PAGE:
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Catfish beats Columbus to America

So did the ancestors of American Indians, of course, but a catfish seems to have beat them by about 50 million years. "Discovery of African roots for the Mesoamerican Chiapas catfish, Lacantunia enigmatica, requires an ancient intercontinental passage" by John Lundberg, John Sullivan, Rocio Rodiles-Hernandez, and Dean Hendrickson, was published in Proceedings of the Academy of Natural Sciences of Philadelphia.

This aptly-named catfish species, recently discovered in Mexico, appears to be most related to catfish in Africa. A family tree based on DNA and calibrated using fossils suggests that the last common ancestor of the Mexican and African species lived 75 to 94 million years ago. This was after continental drift separated Africa from South America.

How did the fish get to Mexico? It swam, presumably. The problem is that catfish are freshwater fish. The authors suggest that partial melting of polar ice during the Eocene may have made the Arctic Ocean warm enough and fresh enough for the ancestors of the Mexican catfish to survive a long ocean swim.


For those needing to know more, this paper is available as a free pdf download from a link on the Chiapas catfish Wikipedia page (as is the earlier scientific description of this fish).

If this polar migration explanation is accurate, we ought to be able to find catfish fossils in Canada. Has anybody done this?

I wouldn't expect fossils of catfish that died during the crossing, because there wouldn't have been many of them. But if they landed in North America and slowly spread south, there could be fossils, as one of the authors suggests below. I would also think that, if the Arctic ocean was fresh for very long, there could be fossils of various freshwater species in the ocean sediments.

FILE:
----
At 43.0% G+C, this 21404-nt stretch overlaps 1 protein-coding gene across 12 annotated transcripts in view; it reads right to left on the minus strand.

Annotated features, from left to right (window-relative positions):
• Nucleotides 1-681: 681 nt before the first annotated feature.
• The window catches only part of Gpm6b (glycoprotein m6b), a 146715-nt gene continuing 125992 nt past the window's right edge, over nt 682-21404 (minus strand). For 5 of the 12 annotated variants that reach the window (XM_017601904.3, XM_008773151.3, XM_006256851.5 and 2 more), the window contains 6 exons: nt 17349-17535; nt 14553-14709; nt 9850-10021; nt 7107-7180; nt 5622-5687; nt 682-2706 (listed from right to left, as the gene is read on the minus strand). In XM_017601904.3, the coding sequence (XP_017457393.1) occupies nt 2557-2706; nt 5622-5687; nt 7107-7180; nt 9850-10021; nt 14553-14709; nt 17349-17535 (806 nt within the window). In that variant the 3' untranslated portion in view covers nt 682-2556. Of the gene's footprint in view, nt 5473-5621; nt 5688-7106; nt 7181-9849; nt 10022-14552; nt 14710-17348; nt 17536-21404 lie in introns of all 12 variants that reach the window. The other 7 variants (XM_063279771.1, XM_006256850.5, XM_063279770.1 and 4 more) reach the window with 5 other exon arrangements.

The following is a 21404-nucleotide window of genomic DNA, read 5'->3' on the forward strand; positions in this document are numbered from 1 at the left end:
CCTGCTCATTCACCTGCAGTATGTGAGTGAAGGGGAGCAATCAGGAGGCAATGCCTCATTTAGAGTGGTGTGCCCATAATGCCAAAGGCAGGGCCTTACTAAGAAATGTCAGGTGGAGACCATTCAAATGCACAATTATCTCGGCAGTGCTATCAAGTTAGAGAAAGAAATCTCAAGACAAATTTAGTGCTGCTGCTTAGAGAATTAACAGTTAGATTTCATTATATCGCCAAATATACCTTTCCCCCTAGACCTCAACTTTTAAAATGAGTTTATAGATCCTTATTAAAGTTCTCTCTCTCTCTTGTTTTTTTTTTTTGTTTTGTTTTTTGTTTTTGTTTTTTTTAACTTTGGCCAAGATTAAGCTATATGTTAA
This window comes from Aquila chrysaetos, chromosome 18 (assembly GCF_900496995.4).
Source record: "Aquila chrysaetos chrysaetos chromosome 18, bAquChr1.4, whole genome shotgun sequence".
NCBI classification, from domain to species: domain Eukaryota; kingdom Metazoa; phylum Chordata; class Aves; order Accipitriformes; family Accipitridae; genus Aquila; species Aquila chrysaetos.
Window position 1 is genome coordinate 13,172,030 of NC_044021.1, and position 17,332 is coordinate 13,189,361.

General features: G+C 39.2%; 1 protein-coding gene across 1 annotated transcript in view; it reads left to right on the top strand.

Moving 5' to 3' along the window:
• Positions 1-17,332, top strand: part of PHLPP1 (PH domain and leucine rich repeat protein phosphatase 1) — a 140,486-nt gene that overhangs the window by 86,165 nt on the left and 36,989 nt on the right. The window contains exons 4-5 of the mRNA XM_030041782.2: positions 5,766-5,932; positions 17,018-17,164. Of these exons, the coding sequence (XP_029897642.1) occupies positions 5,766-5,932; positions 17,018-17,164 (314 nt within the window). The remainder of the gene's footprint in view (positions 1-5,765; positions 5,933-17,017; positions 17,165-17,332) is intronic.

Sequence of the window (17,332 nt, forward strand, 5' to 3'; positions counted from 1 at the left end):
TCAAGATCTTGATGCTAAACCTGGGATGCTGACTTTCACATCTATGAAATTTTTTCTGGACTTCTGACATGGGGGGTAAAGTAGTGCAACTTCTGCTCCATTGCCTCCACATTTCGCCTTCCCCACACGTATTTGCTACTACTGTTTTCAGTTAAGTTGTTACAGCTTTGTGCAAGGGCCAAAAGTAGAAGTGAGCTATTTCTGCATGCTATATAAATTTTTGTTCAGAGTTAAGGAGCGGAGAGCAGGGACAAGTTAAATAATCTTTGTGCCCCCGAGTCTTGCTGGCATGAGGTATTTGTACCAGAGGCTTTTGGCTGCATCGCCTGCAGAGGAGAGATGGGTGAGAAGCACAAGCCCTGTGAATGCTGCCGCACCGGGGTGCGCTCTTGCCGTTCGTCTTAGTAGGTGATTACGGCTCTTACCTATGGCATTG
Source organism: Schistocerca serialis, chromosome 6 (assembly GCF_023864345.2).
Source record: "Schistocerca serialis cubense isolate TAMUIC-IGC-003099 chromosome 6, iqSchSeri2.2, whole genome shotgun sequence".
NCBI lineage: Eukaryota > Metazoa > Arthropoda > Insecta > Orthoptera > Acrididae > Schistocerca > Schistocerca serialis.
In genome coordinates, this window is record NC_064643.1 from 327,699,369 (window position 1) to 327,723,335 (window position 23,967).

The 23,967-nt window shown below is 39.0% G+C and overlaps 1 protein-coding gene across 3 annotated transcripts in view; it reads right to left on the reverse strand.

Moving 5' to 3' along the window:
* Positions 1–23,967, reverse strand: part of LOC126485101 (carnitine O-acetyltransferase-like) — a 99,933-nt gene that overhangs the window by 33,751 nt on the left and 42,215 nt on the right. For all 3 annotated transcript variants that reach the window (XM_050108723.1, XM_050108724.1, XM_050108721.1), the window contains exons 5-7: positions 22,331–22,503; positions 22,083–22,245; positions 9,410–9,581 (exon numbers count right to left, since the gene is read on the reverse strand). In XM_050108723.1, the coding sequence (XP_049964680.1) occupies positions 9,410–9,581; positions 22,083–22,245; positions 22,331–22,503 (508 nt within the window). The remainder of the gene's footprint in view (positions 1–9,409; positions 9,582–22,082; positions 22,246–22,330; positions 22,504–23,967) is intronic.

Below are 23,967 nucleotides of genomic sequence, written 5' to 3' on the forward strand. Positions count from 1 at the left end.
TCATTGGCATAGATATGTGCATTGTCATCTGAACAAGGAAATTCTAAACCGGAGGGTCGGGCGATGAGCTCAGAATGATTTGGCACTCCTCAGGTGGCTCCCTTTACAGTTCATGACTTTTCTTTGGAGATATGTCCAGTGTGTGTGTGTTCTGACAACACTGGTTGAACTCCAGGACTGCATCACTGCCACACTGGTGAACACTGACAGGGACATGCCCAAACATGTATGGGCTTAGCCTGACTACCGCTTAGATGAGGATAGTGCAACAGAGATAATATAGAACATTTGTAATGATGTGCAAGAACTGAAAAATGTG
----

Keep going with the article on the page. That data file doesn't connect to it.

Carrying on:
Hi...I am one of the authors of the paper. The question about fossils is a good one. In the paper we consider different ways an African freshwater clade could have made it to Mesoamerica. We weigh the different possibilities given our estimate of how old the Chiapas catfish lineage is (based on a calculation from DNA differences and fossils). Our suggestion that this lineage arrived in Mesoamerica via North America in the Late Cretaceous or Early Tertiary (either via Beringia or across the freshened North Atlantic) does predict the presence of fossils of this group in North America. To date, no catfish fossil from North America has been identified as a close relative of the Chiapas catfish, but our knowledge of the catfish fossil record is still very incomplete.

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